Winter Dawn

Tu Fu (713-771) was the leading poet in the T’ung Dynasty of 8th century China. In this remarkable piece called “Winter Dawn,” he captures a moment of flashing epiphany with language, so simple, that speaks from another plain and another time, decades earlier, about the swift flood of life rushing by — as John Prine wrote, “like a broken-down dam.”

WINTER DAWN

The men and beasts of the zodiac
Have marched over us once more.
Green wine bottle and red lobster shells,
Both emptied, litter the table.
“Should auld acquaintance be forgot?” Each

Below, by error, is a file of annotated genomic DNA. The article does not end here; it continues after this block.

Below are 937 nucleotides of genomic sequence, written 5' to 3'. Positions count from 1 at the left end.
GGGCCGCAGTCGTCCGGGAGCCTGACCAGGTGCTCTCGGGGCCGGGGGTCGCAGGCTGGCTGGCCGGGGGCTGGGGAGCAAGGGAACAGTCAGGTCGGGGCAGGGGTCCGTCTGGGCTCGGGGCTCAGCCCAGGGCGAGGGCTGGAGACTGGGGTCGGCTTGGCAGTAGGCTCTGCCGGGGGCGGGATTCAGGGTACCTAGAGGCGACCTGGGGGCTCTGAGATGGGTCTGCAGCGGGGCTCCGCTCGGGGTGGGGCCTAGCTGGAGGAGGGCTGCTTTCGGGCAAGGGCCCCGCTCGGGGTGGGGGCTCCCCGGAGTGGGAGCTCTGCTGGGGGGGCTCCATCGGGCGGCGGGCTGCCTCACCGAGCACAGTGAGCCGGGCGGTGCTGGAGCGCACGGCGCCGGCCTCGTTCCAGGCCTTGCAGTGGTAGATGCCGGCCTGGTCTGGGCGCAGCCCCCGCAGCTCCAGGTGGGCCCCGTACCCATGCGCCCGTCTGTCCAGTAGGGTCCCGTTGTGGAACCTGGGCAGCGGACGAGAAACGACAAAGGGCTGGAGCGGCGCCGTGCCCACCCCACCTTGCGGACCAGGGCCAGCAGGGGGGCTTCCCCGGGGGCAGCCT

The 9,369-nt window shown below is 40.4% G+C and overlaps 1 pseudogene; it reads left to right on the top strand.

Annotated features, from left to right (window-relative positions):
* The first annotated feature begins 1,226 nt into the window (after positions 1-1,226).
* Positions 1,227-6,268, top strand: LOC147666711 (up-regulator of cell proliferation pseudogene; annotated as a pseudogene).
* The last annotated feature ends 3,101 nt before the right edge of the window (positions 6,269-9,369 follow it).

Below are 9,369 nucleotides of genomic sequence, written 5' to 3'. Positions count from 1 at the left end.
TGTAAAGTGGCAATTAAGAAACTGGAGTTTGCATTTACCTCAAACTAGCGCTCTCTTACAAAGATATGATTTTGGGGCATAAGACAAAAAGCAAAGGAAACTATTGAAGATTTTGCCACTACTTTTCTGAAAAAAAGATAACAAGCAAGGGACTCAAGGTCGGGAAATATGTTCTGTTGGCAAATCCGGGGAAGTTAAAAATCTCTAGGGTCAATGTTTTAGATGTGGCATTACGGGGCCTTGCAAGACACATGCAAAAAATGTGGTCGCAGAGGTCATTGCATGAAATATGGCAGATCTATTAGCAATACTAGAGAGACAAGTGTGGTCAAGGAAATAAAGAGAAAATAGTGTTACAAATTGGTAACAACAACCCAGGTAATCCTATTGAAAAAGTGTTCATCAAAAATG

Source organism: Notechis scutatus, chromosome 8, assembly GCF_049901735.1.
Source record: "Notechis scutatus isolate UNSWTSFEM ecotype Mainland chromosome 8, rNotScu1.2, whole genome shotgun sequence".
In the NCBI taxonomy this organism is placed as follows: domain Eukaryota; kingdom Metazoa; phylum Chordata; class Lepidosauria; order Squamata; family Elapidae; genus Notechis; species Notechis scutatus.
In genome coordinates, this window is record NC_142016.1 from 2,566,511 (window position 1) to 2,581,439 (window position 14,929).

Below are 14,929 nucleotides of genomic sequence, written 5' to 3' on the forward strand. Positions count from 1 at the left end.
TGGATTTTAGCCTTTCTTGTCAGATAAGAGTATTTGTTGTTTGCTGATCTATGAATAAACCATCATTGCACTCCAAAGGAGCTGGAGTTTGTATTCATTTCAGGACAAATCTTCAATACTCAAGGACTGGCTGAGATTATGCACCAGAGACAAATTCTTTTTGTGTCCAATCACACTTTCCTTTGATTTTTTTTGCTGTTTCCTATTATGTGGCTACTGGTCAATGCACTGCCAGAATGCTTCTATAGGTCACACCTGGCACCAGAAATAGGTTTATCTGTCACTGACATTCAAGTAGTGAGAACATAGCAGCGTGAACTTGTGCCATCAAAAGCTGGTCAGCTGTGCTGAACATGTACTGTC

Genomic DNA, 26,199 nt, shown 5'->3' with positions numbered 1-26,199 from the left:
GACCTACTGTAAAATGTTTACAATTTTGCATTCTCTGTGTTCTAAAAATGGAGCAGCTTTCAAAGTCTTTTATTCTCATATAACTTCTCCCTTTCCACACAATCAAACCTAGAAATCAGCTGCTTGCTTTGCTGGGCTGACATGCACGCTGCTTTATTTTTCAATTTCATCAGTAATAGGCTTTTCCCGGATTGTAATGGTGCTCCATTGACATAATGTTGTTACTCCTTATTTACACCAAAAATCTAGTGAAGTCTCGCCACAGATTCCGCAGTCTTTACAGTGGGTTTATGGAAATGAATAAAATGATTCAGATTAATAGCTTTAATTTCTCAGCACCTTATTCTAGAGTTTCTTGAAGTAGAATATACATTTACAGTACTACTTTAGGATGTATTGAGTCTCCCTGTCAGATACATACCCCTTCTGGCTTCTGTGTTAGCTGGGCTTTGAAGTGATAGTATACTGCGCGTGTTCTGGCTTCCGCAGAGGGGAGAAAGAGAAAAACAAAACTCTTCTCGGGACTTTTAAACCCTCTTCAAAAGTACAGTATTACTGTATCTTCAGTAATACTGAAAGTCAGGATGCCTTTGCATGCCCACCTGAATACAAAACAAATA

Sits listening to his own thoughts,
And the sound of cars starting outside.
The birds in the eaves are restless,
Because of the noise and light. Soon now
In the winter dawn I will face
My fortieth year. Borne headlong
Towards the long shadows of sunset
By the headstrong, stubborn moments,
Life whirls past like drunken wildfire.

Translated from the Chinese by Kenneth Rexroth

Featured Photo by Zimari Dimitrov

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